Posts tagged ‘traffic’

Sarcastic Secret: Signal Lights

By Chad Upton

Tickers, blinkers, indicators and flashers. They have many names, but only one purpose: to let people know your car is about to change course.

In most vehicles, a lever on the steering column moves up or down to activate flashing lights on either side of the car.

I suspect a lot of people don’t even know their car has such lights, but they’ve been standard on cars since cars.

Maybe it’s a confusing concept, so I’ll try to explain it in a straight forward manner: if you’re about to turn your steering wheel, put these lights on first.

I find that some people use signal lights like the horn. They know they’re there, but they only use them when they need you to move.

Most vehicles also have a way to put all four blinkers on at the same time. The vehicle manual may refer to these as “four way flashers” or “hazard lights” but a lot of people know these as “park anywhere lights.” Their understanding of this feature is, when you want to double park, park in a fire lane or any other no parking zone, these flashing lights give you temporary immunity from parking regulations.

In all seriousness, signal lights first appeared on cars in 1907, but weren’t patented until 1938. Some cars from the 1920s to 1950s used solid (non-blinking) retractable lights on the sides of the car, called a trafficators.

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Source: Wikipeda (Signal Lights)

Photo: Wikimedia (gnu free)

July 23, 2010 at 5:00 am 10 comments

Why Airplanes Don’t Always Fly in Straight Lines to Their Destination

If you’ve ever been on a flight equipped with a screen that shows the flight path, you might notice some zigs and zags that make your direct flight look like a scenic air tour. There are a number of reasons for this, but most of the time it comes down to Air Traffic Control (ATC).

Some people think that air traffic controllers are the guys that stand on the ground, waving lighted wands to guide the plane up to the gate. Those guys are actually part of the ground crew and they only have control over your flight for the last couple hundred feet before you reach the gate. The rest of the flight is controlled by someone else and it’s not the pilot.

The pilot flies the plane, but his course is being set by somebody on the ground. Those people are known as Air Traffic Controllers.

This system is a lot more complicated than it seems.

At the airport, the air traffic controllers sit up in the control tower. Those guys decide who gets to take off and land, which runways they use and when. They also direct planes that are moving around on the ground between gates and runways on the apron and taxiways. This aims to provide an organized flow of ground traffic and a safe flow of air traffic.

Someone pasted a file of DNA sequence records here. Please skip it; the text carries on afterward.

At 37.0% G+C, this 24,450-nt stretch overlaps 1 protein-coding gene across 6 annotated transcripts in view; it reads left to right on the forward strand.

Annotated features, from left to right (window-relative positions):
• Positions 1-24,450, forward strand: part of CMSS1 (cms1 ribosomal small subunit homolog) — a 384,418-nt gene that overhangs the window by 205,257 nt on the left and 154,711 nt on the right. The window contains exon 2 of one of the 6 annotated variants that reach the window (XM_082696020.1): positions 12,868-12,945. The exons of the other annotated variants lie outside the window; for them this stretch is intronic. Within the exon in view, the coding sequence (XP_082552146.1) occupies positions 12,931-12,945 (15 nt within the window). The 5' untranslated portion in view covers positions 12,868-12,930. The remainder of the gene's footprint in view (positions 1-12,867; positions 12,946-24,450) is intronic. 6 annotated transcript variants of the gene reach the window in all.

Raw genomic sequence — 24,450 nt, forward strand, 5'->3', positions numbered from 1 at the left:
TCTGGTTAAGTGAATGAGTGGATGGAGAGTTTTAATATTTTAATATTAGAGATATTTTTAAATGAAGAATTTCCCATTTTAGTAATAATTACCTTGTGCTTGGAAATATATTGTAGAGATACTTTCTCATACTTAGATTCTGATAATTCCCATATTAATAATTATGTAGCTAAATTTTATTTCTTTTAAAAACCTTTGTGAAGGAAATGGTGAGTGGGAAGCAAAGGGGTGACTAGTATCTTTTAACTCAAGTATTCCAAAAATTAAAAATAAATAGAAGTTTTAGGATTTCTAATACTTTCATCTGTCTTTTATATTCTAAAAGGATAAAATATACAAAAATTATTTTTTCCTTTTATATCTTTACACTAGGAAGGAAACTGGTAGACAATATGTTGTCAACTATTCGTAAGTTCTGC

Once your plane has left the immediate area of the airport, the pilot must then communicate with a regional controller at an Area Control Center (ACC). If you’re on a long flight, you may get passed from one ACC to the next multiple times as you fly across the country.

Why? (more…)

February 17, 2010 at 2:39 am 13 comments

Sarcastic Secret #1: Walk Left Stand Right

This is my first Sarcastic Secret, so I should explain that this category is reserved for things that most people already know — things that shouldn’t be a secret, but remain unknown or unclear to some.

Standing is acceptable when you’re on an escalator or moving sidewalk,and sometimes unavoidable. But, standers should stay to the right and leave the left side open so others may pass. You wouldn’t block the left “passing” lane on the highway, and you shouldn’t block it on foot-ways either.

It’s common to see signs reminding people of this rule and I support the people at Detroit’s McNamara Terminal who take this rule very seriously — they painted a line down the center of the moving sidewalk along with the words “walk” and “stand” on the appropriate sides.

Although I took this photo in Detroit’s airport in April ’08, apparently Kansas City has similar dedication to the walk left stand right rule of order in their airport.

BrokenSecrets.com

SF Photo: ATIS547 (CC) | Sources: Juxtaexposed

December 23, 2009 at 1:28 am 2 comments

Change Traffic Lights Like a Fire Engine

Most cities employ a system by 3M called Opticom. There are sensors on the light standards; when a strobe light flashes at the right frequency in range of the sensor, the lights change color almost instantly.

Before I go into the details, I should mention that it is illegal in most places for unauthorized users to change traffic lights, but knowing about it is very interesting. There are even systems that have a warning light attached to them so you know an emergency vehicle is approaching the intersection.

Fire trucks and police cars have a light mounted on their roof, but volunteer service members usually have a hand-held device. If you look in the right place, you can buy one and possibly even get fined or arrested for trying to beat your best drive time.

There are even reports that a universal TV remote is powerful enough and capable of generating the right frequency to change the lights (see the video).

Photo by: Elventear (used under CC attribution)

BrokenSecrets.com

November 25, 2009 at 12:17 am 1 comment


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